Researching Folklore (Part 1)

Hey Lodge Members!

This is the first installment in our series about researching folklore, looking for sources, finding tools and effective methodologies and so much more. I’m not a folklorist, but a lot of the research that we’ve undertaken over the last few years has definitely involved putting on the folklorist hat. Trying to answer the question of whether a place defines the people that live there, or if the people re-define the place has always been central to the Penny Royal project. 

Broadly defined, the folklorist seeks to understand the significance of the beliefs, customs and objects of a group of people. These cultural units are only transmitted from individual to individual because they have some continued relevance within the group and perpetuate the group’s identity (and I would also argue, promotes the group’s survival). 

This past Saturday, I organized a meeting between a musical group I work with, The Local Honeys, and Dan Dutton at his Dandyland farm so that he could “transmit” a 1200 year-old ballad to the band. Linda-Jean and Montana (the Honeys) are themselves collectors of ballads and have done a large amount of field work and research tracking down ballads so that they can preserve them in their music. 

The goal of the day was to explore whether or not a ballad could be transmitted digitally. Both Dan and the Honeys believed that it was not possible to transmit a traditional ballad digitally, and that transmission required direct contact. If we filmed a ballad performance and allowed someone to study the video, the transmission would be ineffective and inefficient. The singer and listener, the transmitter and receiver, needed to be in the same physical place. There was the timber of the singer’s voice, the micro-movements that can only be detected by being face to face with someone, and the lack of an intermediary medium. A ballad, as transmitted oral tradition, is already a “telephone game” of sorts. Adding a digital 720p or 1080p layer with mediocre audio simply muddies the fidelity of the message.

It’s my opinion that these same principles apply to studying folklore. It’s not enough to read about a place, or read about the people that live in that place. One of the foundational principles, for me, in attempting to understand a place, and therefore understand its folklore, is to directly interview and interact with the people that are part of that story. They’re a reflection of place, and the medium through which cultural units are transmitted. 

Folklore requires direct transmission, in the same way that ballads require direct transmission. Both involve feedback loops created through observational relationships. And these types of feedback loops require direct unmitigated observation.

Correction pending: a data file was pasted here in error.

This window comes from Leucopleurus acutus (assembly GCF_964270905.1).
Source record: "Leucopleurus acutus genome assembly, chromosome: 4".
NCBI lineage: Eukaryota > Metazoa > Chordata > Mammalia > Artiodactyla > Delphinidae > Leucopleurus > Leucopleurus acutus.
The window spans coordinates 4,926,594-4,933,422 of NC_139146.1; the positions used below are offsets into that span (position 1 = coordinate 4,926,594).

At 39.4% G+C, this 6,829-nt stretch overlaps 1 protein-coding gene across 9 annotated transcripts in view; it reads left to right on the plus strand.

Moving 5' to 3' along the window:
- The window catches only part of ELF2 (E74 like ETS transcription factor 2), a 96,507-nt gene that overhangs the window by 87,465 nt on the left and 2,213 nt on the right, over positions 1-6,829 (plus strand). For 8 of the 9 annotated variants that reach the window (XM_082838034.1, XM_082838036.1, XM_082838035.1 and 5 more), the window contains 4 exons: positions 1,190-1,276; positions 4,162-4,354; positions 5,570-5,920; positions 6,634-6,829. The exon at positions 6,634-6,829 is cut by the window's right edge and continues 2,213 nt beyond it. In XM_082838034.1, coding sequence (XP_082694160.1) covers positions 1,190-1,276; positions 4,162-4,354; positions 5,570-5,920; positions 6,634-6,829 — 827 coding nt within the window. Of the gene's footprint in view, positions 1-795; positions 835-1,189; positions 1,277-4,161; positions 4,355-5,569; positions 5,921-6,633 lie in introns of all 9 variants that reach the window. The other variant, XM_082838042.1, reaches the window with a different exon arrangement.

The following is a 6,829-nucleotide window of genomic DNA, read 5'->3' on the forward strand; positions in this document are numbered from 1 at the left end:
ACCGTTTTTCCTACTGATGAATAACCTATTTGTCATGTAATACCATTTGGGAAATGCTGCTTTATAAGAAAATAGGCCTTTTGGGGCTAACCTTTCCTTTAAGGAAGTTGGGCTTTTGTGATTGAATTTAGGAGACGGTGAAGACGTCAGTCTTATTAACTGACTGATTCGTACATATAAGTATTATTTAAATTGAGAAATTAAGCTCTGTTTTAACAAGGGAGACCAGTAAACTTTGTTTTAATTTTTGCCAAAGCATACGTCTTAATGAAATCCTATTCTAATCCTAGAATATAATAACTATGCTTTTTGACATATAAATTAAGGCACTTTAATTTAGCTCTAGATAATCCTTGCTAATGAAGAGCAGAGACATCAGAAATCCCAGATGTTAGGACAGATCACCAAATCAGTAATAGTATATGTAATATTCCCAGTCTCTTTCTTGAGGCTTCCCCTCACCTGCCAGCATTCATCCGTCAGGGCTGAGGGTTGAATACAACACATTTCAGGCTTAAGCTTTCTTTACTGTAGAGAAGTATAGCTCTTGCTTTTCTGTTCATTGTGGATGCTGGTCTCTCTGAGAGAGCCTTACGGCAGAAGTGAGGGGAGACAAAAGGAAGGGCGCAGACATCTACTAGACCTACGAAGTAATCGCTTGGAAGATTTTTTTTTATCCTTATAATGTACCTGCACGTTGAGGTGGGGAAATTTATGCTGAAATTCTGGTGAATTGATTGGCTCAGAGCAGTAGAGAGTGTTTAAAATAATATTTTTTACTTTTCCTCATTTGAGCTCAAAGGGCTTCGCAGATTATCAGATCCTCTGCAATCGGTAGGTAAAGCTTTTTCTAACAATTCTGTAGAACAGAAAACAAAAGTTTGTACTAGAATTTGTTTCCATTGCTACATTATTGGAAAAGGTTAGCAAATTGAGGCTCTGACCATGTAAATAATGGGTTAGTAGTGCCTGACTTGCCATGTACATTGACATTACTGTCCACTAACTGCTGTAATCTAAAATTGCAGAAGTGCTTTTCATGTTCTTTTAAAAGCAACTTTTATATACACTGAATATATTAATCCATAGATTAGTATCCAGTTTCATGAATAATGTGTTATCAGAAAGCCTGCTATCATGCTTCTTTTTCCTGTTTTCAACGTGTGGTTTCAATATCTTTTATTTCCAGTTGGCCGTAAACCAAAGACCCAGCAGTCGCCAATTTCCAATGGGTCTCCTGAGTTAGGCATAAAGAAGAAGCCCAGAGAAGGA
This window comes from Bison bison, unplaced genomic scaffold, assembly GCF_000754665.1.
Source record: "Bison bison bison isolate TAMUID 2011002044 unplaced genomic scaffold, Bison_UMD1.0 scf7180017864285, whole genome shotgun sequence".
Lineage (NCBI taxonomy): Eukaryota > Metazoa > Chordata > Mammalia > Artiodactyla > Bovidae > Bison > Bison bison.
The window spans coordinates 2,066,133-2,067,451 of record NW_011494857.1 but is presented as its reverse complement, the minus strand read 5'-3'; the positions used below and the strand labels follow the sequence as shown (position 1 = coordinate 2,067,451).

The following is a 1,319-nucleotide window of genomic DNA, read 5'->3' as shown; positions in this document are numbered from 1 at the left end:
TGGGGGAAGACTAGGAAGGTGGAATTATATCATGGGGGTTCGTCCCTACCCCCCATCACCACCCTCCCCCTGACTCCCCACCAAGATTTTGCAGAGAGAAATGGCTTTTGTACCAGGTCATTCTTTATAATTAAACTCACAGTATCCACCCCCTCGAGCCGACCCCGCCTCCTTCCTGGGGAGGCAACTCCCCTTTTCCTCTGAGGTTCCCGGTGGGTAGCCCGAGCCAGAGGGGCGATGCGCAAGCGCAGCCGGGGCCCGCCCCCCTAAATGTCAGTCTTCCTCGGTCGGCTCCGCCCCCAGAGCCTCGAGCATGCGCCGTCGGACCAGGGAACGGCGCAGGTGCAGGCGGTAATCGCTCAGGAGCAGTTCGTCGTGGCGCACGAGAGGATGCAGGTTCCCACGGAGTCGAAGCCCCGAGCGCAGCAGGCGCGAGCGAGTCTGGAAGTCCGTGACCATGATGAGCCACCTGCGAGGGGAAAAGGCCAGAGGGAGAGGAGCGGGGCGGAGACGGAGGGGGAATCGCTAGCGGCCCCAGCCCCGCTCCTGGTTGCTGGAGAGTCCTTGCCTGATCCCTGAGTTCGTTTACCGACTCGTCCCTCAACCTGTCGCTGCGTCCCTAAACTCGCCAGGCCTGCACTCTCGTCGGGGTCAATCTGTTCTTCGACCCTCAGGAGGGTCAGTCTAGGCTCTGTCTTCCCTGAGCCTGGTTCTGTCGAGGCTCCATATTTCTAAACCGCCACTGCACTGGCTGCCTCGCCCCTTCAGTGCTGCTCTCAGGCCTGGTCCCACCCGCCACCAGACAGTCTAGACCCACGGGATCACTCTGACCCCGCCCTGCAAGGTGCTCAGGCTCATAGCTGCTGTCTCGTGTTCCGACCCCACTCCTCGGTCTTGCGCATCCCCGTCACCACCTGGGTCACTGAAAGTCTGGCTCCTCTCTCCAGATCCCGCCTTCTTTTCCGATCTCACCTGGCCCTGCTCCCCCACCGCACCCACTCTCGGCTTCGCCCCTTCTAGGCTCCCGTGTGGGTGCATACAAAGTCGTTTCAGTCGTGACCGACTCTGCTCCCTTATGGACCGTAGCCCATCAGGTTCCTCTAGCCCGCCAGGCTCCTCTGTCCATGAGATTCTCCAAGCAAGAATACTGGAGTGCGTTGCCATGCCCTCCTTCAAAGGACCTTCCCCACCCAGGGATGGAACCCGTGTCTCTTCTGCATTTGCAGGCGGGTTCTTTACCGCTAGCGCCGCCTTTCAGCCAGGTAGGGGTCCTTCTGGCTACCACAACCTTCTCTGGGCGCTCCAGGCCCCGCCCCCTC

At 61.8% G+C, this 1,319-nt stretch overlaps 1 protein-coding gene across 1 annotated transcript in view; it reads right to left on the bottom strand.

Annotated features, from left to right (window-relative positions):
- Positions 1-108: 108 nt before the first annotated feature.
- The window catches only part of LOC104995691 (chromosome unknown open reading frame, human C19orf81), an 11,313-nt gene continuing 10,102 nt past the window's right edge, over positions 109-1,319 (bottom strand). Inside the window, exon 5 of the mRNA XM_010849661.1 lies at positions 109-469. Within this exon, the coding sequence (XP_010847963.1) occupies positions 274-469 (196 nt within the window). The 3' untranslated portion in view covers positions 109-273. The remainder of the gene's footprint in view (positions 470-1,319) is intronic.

So I would urge everyone to dig into their local folklore, since that’s the place where you live and the place where you have direct access to the people that define that place. Richard Spence said it best in our interview with him, “It’s not just happening in San Bernardino, or just Somerset… it’s happening everywhere.” Wherever you are, there’s an occulted sub-strata, an unseen layer, that’s not just mysterious but magical. And I think we can all discover a deeper narrative, and a deeper understanding of our identities and those identities in the context of place, if we engage directly with the folklore generated through the relationship between people and place.

The second thing that I’ll mention is the folkloric artifact that is the local newspaper. Not always unbiased, and maybe biased as a necessary mechanism, the local newspaper is direct documentation of a place’s folklore. 

And to that end, we were lucky enough to receive from Rod Zimmerman, local DJ and historian, access to the digital archives of the Commonwealth Journal, Somerset and Pulaski County’s newspaper. It’s actually a public facing archive that’s free to use. It’s maintained through a partnership between the Pulaski County Library and the Community History Archive, so you may discover that local newspapers in your area are also in the collection.

Have fun digging! I know that we have. 

I also have a subscription to that I use almost daily to perform research. It’s unfortunately not free (and a bit pricey) but it’s an absolutely fantastic resource. A lot of the connections that we’ve made would not have been possible without being able to find varying viewpoints and coverage of events and news. 90% of the Guterma research required access to all the newspapers in the US. And the most fruitful finds were usually the most obscure bits of information that at first glance you might exclude. These often contain signposts pointing to aspects of a story you might not have even considered. It’s these stories, in which the authors and witnesses may not even be aware of the significance of the information they’re conveying, that end up being extremely important parts of putting together the whole story, and capturing a holistic view of the folklore that you’re studying. 

Once I get the articles and clippings organized on the Lodge section of the website, I’ll share those with you as well. It’s a vast webwork.

And if you guys come across anything that you’d like to share, please do!

Thanks for all the support!

 – Nathan

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